In Coinbase, Inc. v. Bielski, the Supreme Court of the United States resolved a circuit split over whether district courts must stay proceedings while an interlocutory appeal of a denial of a motion to compel arbitration is ongoing. The Supreme Court held they must.Continue Reading Supreme Court Eases the Ability for Employers to Appeal Denials of Motions to Compel Arbitration in Federal Court
In a landmark opinion authored by Justice Neil Gorsuch, the U.S. Supreme Court has ruled that Title VII’s prohibition of employment discrimination based on sex applies to both sexual orientation and gender identity.
For the first time, the Supreme Court has agreed to review the Computer Fraud and Abuse Act (CFAA). The Court’s initial review of the CFAA comes in the wake of a federal circuit split as to whether the statute can only be deployed against hackers and unauthorized users of electronic systems, or also against authorized users who use the information for unauthorized purposes. The Court’s decision may significantly affect not only how law enforcement uses the CFAA, but also whether civil litigants, such as employers, may use the CFAA to defend against unauthorized employee activities.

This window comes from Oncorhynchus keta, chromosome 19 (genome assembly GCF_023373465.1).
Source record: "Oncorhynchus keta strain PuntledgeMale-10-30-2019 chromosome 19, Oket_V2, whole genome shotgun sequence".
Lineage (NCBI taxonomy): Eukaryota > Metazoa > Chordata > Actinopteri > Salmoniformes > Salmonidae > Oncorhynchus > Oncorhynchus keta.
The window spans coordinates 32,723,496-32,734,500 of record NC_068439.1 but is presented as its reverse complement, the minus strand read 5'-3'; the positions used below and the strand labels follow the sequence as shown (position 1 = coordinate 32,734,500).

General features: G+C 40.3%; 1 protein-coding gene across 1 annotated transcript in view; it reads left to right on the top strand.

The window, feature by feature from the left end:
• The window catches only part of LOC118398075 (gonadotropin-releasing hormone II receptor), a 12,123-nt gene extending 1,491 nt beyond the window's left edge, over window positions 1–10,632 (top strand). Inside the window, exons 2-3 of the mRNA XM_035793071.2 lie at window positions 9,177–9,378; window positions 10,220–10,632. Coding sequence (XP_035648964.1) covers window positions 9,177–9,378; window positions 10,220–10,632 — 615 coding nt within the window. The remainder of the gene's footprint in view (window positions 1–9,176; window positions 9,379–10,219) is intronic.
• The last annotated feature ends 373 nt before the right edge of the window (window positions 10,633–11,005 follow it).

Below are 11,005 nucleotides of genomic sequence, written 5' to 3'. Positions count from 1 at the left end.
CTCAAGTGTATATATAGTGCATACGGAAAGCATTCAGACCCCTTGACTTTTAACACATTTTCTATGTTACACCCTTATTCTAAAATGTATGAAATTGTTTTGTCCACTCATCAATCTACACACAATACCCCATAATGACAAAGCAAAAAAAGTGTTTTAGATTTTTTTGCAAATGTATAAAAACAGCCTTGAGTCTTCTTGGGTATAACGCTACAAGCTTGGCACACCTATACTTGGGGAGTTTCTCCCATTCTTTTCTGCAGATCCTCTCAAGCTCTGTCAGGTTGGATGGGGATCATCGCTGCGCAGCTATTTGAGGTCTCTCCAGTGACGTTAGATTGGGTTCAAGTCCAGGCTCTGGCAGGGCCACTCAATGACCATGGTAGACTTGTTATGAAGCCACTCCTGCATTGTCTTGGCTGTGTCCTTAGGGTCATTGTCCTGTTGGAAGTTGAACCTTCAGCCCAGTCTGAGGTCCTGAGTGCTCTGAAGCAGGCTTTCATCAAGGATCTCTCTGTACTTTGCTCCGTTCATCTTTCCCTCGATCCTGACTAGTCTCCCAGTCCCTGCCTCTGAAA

Continue Reading U.S. Supreme Court Case Preview—Van Buren v. United States: Does Use of a Computer for an “Improper Purpose” Violate the Computer Fraud and Abuse Act?
Resolving a circuit split regarding the jurisdictional nature of Title VII’s charge-filing requirement—the statutory requirement that an employee who alleges that he or she has been subjected to unlawful treatment is required to file a charge with the Equal Employment Opportunity Commission (“EEOC”), or an equivalent state or local agency, prior to bringing suit in court—the United States Supreme Court issued a unanimous opinion on June 3, 2019, penned by Justice Ginsburg, holding that “a rule may be mandatory without being jurisdictional, and Title VII’s charge-filing requirement fits that bill.” This decision—which affirms a recent Fifth Circuit decision, is consistent with rulings from the First, Second, Sixth, Seventh, Eighth, Ninth, and D.C. Circuits, but overrules Fourth and Tenth Circuit precedent—has potentially significant implications for unwary employers when defending themselves in a Title VII lawsuit.
Continue Reading Supreme Court Rules That Employers Can Be Forced To Defend Against Actions Under Title VII Not Properly Brought Before the EEOC